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Chemistry and politics again collided.  On January 16, President Obama declared that an emergency exists in the State of Michigan, the city of Flint to be exact.[1] He authorized the Department of Homeland Security’s Federal Emergency Management Agency (FEMA) to provide disaster relief efforts.  FEMA, a group associated with hurricanes Katrina and Sandy relief efforts, was not in Michigan dealing with a natural disaster. Obama stopped short of a disaster declaration because the emergency is man-made.  National Guard troops are on the ground in Flint.  They are not battling the elements.  They are not keeping the peace.  They are handing out water.

 

Flint is in crisis because of chemistry, or more exactly, a lack of knowledge of chemistry.  I live near Flint but well outside the emergency zone. Anyone not connected to the Flint municipal water supply is out of the zone.  The Flint municipal water supply was turned into a lead delivery system.  It was no act of terrorism.  It was an act of ineptitude made possible by thinking that rules of law are more important than rules of nature.

 

Flint, by all accounts, has seen better days.  Michael Moore shone a light on Flint in his 1989 documentary, Roger and Me.  Things haven’t gotten a lot better in Flint since then.  Flint’s finances are in tough shape, so tough that it stopped purchasing water from the Detroit water system, its water source for half a century.[2]  Flint was disconnected from Detroit and began taking water from the Flint River.  The Flint River is a dark and muddy river, a far cry from the sources of clear lake water used by Detroit.  It is not, however, a lead contaminated river.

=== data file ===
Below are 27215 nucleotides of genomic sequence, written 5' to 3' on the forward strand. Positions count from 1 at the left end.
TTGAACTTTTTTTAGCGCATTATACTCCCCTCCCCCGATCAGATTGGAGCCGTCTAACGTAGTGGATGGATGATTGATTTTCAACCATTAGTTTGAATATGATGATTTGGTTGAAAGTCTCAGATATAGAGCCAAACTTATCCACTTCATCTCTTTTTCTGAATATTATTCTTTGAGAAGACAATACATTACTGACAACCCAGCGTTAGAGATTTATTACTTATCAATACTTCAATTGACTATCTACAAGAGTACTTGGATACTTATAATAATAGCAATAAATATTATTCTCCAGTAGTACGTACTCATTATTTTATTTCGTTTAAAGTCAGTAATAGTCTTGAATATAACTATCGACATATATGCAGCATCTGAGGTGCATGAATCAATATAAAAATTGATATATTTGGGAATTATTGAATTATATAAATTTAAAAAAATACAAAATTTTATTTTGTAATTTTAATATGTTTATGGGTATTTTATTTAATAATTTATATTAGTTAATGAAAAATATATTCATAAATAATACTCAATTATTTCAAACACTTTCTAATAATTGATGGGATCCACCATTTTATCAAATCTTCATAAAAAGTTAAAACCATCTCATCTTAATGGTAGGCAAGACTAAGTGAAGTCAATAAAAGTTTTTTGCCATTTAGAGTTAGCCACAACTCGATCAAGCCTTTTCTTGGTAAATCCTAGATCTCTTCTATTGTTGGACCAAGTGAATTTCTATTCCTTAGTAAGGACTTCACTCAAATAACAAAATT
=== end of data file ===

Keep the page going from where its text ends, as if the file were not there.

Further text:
The lead creating the crisis is not in the river; it is in the pipes, old pipes dating to a time when lead solders were the norm.  The source of the lead is the chemistry occurring in the water pipes.  A small change in water chemistry made the lead mobile. Elevated lead levels are being measured both in the water and in the blood of Flint residents.  Lead contamination is clearly due to the switch from the Detroit water to the Flint River.

 

The Detroit system adds ppm levels of phosphate to the water as a corrosion inhibitor.  Phosphate for corrosion inhibition is not new science. I found a reference that dates back to the mid-1800s.[3]  Phosphate forms a corrosion resistant coating on copper and lead, but the coating is reversible.[4]  Systems must continually feed phosphate or risk corrosion.  Flint did not add phosphate when it switched to the Flint River water.  Pipes corroded, and lead entered the water, contaminating the entire system.

 

A mistake was made. Emails have come to light that show a clear focus on the law, not the science.[5]  At the foundation was that a switch in water allowed for a six-month determination of correct corrosion control, apparently hinging on whether the change constituted a new system or a new source.  Others have concluded that once corrosion controls were in place, as they were in the Detroit water, they should have never been stopped. [6] Once lead was identified in the water, rather than searching for and implementing solutions to the technical problem, the response was to follow the letter of the regulation and focus on who was to blame.

 

A focus on rules--rather than what the rules seek to accomplish--is shockingly common and is something that I have witnessed during my career.  The R&D safety culture in industry requires that you review your work plan with others in a pre-startup inspection.  In my experience, this is the best way to insure safety in the lab; it requires careful thought prior to attempting something new or different.